Without these two I would not touch any of these services. They are, almost without a doubt, radioactive.
It's an old story, really: Get tangled with Google algo's for any reason and your account is suspended with no recourse. There goes everything: adsense, adwords, plus, gmail, drive, docs and whatever else was linked to that account.
No thanks. Make a real commitment to behave like a real business partner with me and my clients and you have a deal. Until then, thanks, but no, thanks.
Don't get me wrong, I would definitely like to use these services. I most definitely do. However, the risk of the totalitarian account suspension mechanism chopping your head off is just not worth my time.
Charge me $99 a year (think Apple). Put me through the vetting process that Apple puts you through when you register as a developer (company data, etc.). Get comfortable with the fact that I am a real business. Then, from that point forward, let's have a real business-to-business relationship as opposed to a totalitarian-government-to-insignificant-ant relationship. That's a winning formula.
If you think there's a market for Google's products but with better customer service, you could form a startup reselling Google's products, with you providing customer service and escalating to Google whenever appropriate.
And this is not a one-off operation, it is an ad agency buying ad space on behalf of several customers
If Google needs to have some of my money in order to ensure that the relationship is, well, sensible, so be it. Give me that option.
A few months ago I posted a set of ideas on how a more sensible approach could work. It focused on AdSense, which seems to be where most of the friction originates. Here it is:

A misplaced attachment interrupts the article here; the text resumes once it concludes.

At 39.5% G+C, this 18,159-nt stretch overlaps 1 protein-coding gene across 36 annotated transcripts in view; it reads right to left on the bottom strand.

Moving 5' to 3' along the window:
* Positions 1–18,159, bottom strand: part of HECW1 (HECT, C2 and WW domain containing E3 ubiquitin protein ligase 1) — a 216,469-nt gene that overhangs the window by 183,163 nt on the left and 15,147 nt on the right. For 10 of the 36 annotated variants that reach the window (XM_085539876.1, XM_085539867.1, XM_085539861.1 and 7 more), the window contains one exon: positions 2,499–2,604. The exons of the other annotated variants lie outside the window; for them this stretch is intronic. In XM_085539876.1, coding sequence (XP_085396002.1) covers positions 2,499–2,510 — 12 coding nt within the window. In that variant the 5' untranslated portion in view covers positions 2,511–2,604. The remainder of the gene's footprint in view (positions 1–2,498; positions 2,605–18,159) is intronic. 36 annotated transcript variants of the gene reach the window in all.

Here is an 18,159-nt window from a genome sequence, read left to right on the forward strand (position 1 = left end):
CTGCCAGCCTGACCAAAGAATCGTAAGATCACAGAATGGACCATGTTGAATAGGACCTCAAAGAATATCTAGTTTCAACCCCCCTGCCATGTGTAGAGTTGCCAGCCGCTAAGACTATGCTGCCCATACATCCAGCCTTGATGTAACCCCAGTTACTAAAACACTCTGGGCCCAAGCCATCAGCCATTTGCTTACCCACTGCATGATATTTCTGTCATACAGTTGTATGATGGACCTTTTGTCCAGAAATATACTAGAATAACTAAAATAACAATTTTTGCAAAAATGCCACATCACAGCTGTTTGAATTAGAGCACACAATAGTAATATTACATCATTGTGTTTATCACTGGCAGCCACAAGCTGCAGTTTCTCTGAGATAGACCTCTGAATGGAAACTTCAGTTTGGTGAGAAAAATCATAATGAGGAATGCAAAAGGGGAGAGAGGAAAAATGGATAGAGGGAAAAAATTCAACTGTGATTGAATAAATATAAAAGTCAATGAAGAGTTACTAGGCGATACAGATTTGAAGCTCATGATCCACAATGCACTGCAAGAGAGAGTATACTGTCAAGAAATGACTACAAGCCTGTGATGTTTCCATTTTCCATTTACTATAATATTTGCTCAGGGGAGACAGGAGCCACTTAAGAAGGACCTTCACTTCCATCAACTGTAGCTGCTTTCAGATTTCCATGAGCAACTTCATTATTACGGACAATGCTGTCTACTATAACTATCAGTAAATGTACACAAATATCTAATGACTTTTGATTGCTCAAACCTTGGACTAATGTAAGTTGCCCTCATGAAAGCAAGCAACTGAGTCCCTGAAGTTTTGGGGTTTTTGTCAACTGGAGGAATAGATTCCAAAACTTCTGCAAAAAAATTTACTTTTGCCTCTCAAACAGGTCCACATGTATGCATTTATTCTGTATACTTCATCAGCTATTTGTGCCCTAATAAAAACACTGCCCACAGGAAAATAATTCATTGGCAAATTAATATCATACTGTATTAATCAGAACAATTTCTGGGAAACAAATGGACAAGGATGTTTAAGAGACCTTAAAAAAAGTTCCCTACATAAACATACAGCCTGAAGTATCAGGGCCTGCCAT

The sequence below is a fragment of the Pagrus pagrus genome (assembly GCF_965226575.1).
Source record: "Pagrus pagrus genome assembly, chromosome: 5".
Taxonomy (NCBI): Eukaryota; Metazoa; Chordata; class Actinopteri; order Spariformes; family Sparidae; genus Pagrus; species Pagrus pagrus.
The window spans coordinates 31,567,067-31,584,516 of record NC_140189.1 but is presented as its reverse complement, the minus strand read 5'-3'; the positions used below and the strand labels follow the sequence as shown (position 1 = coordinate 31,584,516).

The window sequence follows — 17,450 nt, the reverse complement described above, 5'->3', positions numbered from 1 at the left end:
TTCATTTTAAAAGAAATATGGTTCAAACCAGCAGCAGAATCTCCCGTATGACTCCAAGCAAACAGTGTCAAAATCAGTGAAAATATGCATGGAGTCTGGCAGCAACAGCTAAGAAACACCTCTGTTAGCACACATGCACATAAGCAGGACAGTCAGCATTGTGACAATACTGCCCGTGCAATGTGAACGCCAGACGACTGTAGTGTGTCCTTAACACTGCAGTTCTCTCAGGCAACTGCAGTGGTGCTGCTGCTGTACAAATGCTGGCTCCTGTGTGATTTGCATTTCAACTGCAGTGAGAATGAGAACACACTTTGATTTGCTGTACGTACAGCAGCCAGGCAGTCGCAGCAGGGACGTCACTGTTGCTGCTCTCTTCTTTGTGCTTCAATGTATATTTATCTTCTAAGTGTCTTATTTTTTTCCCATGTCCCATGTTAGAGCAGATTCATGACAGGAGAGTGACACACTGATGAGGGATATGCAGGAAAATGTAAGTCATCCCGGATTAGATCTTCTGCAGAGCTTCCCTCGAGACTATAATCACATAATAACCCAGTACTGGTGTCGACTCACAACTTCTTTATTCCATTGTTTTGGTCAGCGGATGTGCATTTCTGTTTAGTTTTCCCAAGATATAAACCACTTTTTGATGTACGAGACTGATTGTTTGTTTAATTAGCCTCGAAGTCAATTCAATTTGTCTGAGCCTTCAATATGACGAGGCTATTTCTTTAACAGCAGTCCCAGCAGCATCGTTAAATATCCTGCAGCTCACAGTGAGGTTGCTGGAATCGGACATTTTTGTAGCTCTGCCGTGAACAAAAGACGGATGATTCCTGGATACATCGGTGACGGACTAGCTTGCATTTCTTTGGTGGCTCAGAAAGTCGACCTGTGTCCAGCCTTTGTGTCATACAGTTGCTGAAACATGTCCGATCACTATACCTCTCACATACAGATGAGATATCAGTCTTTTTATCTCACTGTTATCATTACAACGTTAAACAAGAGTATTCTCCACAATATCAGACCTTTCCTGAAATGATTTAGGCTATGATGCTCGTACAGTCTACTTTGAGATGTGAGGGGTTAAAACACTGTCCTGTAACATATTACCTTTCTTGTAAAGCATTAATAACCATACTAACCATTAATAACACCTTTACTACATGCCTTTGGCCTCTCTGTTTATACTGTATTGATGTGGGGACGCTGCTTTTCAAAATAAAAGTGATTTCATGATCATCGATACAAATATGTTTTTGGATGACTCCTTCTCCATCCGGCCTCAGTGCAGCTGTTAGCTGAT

First of all, don't make the process an digital on/off decision. Create a system of
staged penalties leading up to account suspension and then, if abused, closure.
New accounts should have an "on-boarding" process in place.
It would be OK to tell the site that, for the first 30 days ads will be presented
and NO revenue will be paid to the site. This is a monitoring period where Google
can just watch and see how the site behaves.
During the following 90 days revenue is slowly notched up from 0% to 100%. Again,
close monitoring and feedback during this period is critical.
If and when a problem occurs, Google is to provide clearly understandable data on
the relevant violations and suggestions on fixing them.
One argument against this is that, if they made their violation detection data
public, spammers will use the data to get even better. Well, so be it. Use this
to develop even better detection technology. Last I heard Google is staffed with
pretty smart folk. Solve the problem!
After clearly flagging the relevant problems give the account owner a reasonable
length of time to fix it. Say, three days from receipt of the notice.
If the problem is not fixed in the alloted time then ad revenues start to be
discounted based on some well-explained formula. Maybe 10% per day. This should
provide enough incentive for a lazy site owner to take action.
This could also come with staged penalization of the site-standing in search. This
could be controversial. Maybe not.
This could also have an element of a reduction of the CPM revenue on ads served into
the site. Once the revenue reaches zero, ad placement stops. Perhaps there's the
option for Google to serve non-ads with text noting that this site is in violation
of AdSense rules. I can thing of few things that'll wake someone up more than having
all of your ad locations populated with such a notice.
Despite all of the above, the account is never killed off except for the most
Having all ad revenue shut down the site is given a full report --with clear
reasons-- of the violations and the timeline to ad-serving shutdown. AND, how to
fix it. The site could be suspended from AdSense for thirty days, during which